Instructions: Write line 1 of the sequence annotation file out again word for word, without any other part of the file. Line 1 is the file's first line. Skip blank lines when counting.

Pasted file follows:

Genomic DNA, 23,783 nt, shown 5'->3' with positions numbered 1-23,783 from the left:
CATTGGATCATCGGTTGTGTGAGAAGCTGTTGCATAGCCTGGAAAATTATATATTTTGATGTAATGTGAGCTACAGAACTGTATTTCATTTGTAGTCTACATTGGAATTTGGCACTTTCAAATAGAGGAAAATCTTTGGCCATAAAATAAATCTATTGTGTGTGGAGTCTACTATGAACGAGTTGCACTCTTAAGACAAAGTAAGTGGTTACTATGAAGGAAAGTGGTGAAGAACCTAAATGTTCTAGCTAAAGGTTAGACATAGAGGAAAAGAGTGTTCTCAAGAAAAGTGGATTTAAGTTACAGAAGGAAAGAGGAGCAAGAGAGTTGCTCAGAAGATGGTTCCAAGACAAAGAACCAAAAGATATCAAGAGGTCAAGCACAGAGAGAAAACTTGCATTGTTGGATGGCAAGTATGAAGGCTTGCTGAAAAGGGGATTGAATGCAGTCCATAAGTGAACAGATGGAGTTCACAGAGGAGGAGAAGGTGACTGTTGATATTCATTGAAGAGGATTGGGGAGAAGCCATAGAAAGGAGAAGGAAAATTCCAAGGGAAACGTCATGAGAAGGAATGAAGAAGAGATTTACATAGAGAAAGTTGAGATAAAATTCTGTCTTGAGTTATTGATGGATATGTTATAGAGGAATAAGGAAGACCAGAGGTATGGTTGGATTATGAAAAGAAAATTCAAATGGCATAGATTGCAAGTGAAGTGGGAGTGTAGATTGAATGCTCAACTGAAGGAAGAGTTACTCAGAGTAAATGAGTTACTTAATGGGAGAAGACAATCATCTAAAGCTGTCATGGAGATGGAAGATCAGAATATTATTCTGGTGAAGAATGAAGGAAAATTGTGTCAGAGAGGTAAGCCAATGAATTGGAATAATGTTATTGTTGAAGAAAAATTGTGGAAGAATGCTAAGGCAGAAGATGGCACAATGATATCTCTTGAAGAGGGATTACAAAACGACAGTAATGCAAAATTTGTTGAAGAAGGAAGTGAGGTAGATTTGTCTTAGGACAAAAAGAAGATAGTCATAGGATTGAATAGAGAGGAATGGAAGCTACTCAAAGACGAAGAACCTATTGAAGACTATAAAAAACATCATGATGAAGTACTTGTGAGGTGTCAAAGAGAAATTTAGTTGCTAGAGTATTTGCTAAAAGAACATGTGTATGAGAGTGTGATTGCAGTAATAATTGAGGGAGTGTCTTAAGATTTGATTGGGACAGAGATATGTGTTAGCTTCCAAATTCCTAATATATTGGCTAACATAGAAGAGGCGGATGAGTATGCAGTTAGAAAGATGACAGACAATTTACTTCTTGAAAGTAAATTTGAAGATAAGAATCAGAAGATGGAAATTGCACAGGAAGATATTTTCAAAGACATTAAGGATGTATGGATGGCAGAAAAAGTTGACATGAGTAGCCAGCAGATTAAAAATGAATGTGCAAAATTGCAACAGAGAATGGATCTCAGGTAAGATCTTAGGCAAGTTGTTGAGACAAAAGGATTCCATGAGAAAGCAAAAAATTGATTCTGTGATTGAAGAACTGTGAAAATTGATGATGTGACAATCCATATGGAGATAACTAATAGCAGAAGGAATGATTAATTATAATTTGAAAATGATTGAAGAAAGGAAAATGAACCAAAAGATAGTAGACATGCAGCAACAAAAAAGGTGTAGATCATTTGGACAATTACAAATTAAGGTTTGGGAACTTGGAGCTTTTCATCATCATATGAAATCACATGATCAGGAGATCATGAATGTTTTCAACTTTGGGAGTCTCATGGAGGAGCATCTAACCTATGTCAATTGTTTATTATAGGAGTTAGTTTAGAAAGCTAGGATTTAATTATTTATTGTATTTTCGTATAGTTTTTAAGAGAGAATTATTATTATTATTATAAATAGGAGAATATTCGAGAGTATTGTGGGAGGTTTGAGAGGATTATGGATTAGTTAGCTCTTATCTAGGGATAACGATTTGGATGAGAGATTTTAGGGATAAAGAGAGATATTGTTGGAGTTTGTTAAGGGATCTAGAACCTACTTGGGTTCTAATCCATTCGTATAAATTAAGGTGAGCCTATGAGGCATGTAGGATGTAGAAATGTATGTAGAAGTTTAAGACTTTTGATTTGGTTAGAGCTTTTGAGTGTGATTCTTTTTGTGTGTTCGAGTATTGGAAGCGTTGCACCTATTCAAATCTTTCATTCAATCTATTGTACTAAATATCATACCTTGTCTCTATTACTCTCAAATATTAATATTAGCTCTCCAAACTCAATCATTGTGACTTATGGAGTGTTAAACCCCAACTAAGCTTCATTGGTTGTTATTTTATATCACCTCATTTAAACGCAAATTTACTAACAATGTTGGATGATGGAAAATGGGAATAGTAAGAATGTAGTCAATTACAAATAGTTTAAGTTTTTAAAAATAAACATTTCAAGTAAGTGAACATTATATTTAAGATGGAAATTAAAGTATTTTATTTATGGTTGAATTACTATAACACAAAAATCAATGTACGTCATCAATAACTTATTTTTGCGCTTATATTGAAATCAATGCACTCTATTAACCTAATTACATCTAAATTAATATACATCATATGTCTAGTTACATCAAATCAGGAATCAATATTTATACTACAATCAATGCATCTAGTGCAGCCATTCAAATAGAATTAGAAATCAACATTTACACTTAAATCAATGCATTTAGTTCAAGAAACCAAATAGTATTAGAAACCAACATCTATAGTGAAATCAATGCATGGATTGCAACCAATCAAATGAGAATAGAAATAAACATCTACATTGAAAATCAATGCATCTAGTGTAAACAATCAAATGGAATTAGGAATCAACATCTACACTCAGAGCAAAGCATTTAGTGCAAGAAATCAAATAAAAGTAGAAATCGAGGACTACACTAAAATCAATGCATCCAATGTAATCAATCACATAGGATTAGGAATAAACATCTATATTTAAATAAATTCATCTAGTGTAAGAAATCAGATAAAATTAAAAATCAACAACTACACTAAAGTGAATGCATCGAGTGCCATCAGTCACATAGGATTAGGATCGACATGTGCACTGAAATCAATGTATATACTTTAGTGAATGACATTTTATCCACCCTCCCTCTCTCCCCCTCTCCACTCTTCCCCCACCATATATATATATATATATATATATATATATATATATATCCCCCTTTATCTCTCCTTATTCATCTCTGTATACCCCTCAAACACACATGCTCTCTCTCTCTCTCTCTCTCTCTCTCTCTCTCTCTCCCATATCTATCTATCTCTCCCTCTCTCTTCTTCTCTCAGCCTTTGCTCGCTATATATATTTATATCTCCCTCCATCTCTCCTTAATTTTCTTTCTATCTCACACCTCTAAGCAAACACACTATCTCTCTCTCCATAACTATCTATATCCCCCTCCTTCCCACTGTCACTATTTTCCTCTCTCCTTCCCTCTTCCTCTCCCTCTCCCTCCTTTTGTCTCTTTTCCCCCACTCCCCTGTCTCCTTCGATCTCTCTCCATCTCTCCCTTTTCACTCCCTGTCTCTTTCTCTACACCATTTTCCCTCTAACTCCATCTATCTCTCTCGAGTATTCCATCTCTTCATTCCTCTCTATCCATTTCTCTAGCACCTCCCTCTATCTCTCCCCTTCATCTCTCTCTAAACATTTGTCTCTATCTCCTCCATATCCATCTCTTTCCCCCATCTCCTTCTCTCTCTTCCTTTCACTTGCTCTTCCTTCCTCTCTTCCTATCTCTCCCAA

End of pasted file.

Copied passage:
Genomic DNA, 23,783 nt, shown 5'->3' with positions numbered 1-23,783 from the left: